2 (24-ounce jars) Barilla Marinara Sauce

Non-stick cooking spray for coating baking pan

 

Preheat oven to 375 degrees. Spray a 13 x 9 x 3-inches deep baking pan with non-stick cooking spray. (If you don’t have a deep baking dish, just make 3 layers to avoid spillovers in your oven.)

Remove 16 no-boil lasagna sheets from box. Do not boil. In a medium bowl, beat eggs. Stir in ricotta cheese, 2 cups of the mozzarella cheese, parmesan cheese, parsley and pepper.

To assemble

Spread 1 cup of sauce on bottom of baking pan. On top of sauce, layer 4 uncooked lasagna sheets, 1/3 of ricotta cheese mixture, 1 cup of mozzarella cheese and 1 cup of sauce. Layer again, with 4 uncooked lasagna sheets, 1/3 of ricotta cheese mixture and this time, 1½ cups sauce. Repeat, with another 4 lasagna sheets, the remaining ricotta mixture and 1 cup of sauce. Finally, top with remaining lasagna sheets, the remaining sauce and remaining mozzarella cheese.

To cook and serve

Bake, covered with foil, until bubbly, 50 to 60 minutes. Uncover and continue cooking until cheese is browned, about 5 minutes. Let stand 15 minutes, sprinkling with additional parmesan cheese before cutting. To serve, garnish with chopped fresh parsley. Makes 12 servings.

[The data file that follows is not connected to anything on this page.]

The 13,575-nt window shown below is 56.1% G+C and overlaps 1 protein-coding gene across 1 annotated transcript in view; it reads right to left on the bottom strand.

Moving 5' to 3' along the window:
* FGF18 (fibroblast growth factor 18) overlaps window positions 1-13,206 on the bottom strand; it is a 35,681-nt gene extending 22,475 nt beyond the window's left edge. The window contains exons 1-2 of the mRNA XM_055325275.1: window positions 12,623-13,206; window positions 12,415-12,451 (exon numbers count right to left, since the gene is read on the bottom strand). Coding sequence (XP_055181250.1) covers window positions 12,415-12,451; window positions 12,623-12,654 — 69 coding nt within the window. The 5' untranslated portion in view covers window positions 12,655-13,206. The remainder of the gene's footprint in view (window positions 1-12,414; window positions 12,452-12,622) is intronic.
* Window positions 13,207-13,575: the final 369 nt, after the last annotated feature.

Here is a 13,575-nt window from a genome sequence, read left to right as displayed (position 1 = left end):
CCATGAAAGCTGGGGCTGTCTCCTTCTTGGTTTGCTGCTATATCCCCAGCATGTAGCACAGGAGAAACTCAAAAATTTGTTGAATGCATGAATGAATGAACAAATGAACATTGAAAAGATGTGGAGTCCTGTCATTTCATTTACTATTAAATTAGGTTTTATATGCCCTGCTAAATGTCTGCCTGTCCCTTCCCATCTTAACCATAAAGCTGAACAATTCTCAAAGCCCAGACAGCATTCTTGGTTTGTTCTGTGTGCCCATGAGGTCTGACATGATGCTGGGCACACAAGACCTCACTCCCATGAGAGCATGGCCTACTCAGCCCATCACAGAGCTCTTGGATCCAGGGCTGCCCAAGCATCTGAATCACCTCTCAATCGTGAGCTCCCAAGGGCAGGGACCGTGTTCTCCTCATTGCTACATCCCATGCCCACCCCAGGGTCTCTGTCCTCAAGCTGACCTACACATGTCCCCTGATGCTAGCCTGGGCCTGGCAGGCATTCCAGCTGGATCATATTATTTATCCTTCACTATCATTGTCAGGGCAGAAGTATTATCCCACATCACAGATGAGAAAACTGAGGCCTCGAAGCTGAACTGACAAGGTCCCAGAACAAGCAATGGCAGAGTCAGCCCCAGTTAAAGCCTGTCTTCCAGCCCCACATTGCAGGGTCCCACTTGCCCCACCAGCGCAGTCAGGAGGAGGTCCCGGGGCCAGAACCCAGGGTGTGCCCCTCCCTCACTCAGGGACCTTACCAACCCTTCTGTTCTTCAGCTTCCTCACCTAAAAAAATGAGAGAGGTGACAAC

The recipe here, designed for use in a three-quart capacity electric skillet fitted with a vented lid, was found in a vintage Sunbeam frypan recipes and instructions booklet. Kids love it.

 

½ pound elbow macaroni, or similar size dry pasta product

3 tablespoons butter

½ cup fine fresh bread crumbs, from store-bought or homemade bread (see recipe below)

2 tablespoons grated onion*

1 tablespoon all-purpose flour

1 teaspoon salt

1/8 teaspoon pepper

½ teaspoon dry mustard

2 cups milk

1/3 pound processed sharp American cheese, grated

Paprika

 

Cook the macaroni as directed on the package label. Drain. Preheat the frypan to 300 degrees. Melt 2 tablespoons of the butter. Add the bread crumbs and brown. Remove from the frypan and set aside. Add the remaining butter to the frypan and sauté the onion at 240 degrees.* Blend in the flour, salt, pepper and mustard. Add milk gradually, stirring until smooth. Stir in ¾ of the cheese. Turn the temperature dial to OFF. Fold in the drained macaroni. Mix lightly with a fork. Top with the remaining cheese and bread crumbs. Sprinkle with paprika. Cover, with vent open.

Bake at HIGH SIMMER for 25 minutes, until bubbly and hot.* Serve directly from the frypan. Makes 4 to 6 servings. *Kitchen Ade note: If you do not like the taste of onion in your macaroni and cheese, just leave it out. Be sure to adjust the heat on your frypan so that the dish is not cooking at too high a temperature. Set at MEDIUM SIMMER, my macaroni and cheese was ready in just over 15 minutes.